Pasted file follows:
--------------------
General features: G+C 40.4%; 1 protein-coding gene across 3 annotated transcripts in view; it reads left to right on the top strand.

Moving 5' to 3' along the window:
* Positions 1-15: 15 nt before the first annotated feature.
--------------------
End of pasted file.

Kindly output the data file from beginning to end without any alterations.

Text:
General features: G+C 40.4%; 1 protein-coding gene across 3 annotated transcripts in view; it reads left to right on the top strand.

Moving 5' to 3' along the window:
* Positions 1-15: 15 nt before the first annotated feature.